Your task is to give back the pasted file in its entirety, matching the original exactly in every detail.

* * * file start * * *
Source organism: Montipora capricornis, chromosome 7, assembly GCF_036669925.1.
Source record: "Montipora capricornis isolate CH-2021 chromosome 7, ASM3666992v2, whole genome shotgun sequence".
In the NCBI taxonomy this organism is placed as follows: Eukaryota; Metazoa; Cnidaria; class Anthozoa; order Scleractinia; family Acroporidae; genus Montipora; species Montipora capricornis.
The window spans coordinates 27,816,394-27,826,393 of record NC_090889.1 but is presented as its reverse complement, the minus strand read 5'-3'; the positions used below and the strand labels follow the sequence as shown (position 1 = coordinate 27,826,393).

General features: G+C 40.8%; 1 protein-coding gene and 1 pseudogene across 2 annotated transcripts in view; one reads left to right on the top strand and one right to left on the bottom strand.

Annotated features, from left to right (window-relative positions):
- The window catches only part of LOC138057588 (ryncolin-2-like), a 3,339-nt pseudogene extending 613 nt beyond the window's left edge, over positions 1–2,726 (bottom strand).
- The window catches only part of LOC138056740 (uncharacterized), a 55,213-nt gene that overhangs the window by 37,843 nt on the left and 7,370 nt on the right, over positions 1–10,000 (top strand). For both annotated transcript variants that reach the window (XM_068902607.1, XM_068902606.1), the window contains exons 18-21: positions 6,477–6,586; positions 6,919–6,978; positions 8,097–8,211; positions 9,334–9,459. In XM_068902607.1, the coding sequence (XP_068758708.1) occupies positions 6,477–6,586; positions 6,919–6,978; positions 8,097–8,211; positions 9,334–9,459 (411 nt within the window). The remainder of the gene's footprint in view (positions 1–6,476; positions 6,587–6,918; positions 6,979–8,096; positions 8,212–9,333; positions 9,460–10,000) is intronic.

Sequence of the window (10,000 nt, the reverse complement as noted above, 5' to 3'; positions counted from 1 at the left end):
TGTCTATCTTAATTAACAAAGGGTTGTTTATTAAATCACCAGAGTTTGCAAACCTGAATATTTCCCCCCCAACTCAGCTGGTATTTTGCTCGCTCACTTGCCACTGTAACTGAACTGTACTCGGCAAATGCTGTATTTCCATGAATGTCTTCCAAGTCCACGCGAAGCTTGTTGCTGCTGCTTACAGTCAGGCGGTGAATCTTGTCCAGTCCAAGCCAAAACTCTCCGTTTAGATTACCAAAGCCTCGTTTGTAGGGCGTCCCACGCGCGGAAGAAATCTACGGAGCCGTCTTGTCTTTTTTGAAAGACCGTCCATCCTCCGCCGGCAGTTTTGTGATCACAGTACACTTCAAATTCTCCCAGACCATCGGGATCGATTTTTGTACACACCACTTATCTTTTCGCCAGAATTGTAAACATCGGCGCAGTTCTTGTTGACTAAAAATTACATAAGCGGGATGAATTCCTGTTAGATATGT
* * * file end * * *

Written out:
Source organism: Montipora capricornis, chromosome 7, assembly GCF_036669925.1.
Source record: "Montipora capricornis isolate CH-2021 chromosome 7, ASM3666992v2, whole genome shotgun sequence".
In the NCBI taxonomy this organism is placed as follows: Eukaryota; Metazoa; Cnidaria; class Anthozoa; order Scleractinia; family Acroporidae; genus Montipora; species Montipora capricornis.
The window spans coordinates 27,816,394-27,826,393 of record NC_090889.1 but is presented as its reverse complement, the minus strand read 5'-3'; the positions used below and the strand labels follow the sequence as shown (position 1 = coordinate 27,826,393).

General features: G+C 40.8%; 1 protein-coding gene and 1 pseudogene across 2 annotated transcripts in view; one reads left to right on the top strand and one right to left on the bottom strand.

Annotated features, from left to right (window-relative positions):
- The window catches only part of LOC138057588 (ryncolin-2-like), a 3,339-nt pseudogene extending 613 nt beyond the window's left edge, over positions 1–2,726 (bottom strand).
- The window catches only part of LOC138056740 (uncharacterized), a 55,213-nt gene that overhangs the window by 37,843 nt on the left and 7,370 nt on the right, over positions 1–10,000 (top strand). For both annotated transcript variants that reach the window (XM_068902607.1, XM_068902606.1), the window contains exons 18-21: positions 6,477–6,586; positions 6,919–6,978; positions 8,097–8,211; positions 9,334–9,459. In XM_068902607.1, the coding sequence (XP_068758708.1) occupies positions 6,477–6,586; positions 6,919–6,978; positions 8,097–8,211; positions 9,334–9,459 (411 nt within the window). The remainder of the gene's footprint in view (positions 1–6,476; positions 6,587–6,918; positions 6,979–8,096; positions 8,212–9,333; positions 9,460–10,000) is intronic.

Sequence of the window (10,000 nt, the reverse complement as noted above, 5' to 3'; positions counted from 1 at the left end):
TGTCTATCTTAATTAACAAAGGGTTGTTTATTAAATCACCAGAGTTTGCAAACCTGAATATTTCCCCCCCAACTCAGCTGGTATTTTGCTCGCTCACTTGCCACTGTAACTGAACTGTACTCGGCAAATGCTGTATTTCCATGAATGTCTTCCAAGTCCACGCGAAGCTTGTTGCTGCTGCTTACAGTCAGGCGGTGAATCTTGTCCAGTCCAAGCCAAAACTCTCCGTTTAGATTACCAAAGCCTCGTTTGTAGGGCGTCCCACGCGCGGAAGAAATCTACGGAGCCGTCTTGTCTTTTTTGAAAGACCGTCCATCCTCCGCCGGCAGTTTTGTGATCACAGTACACTTCAAATTCTCCCAGACCATCGGGATCGATTTTTGTACACACCACTTATCTTTTCGCCAGAATTGTAAACATCGGCGCAGTTCTTGTTGACTAAAAATTACATAAGCGGGATGAATTCCTGTTAGATATGT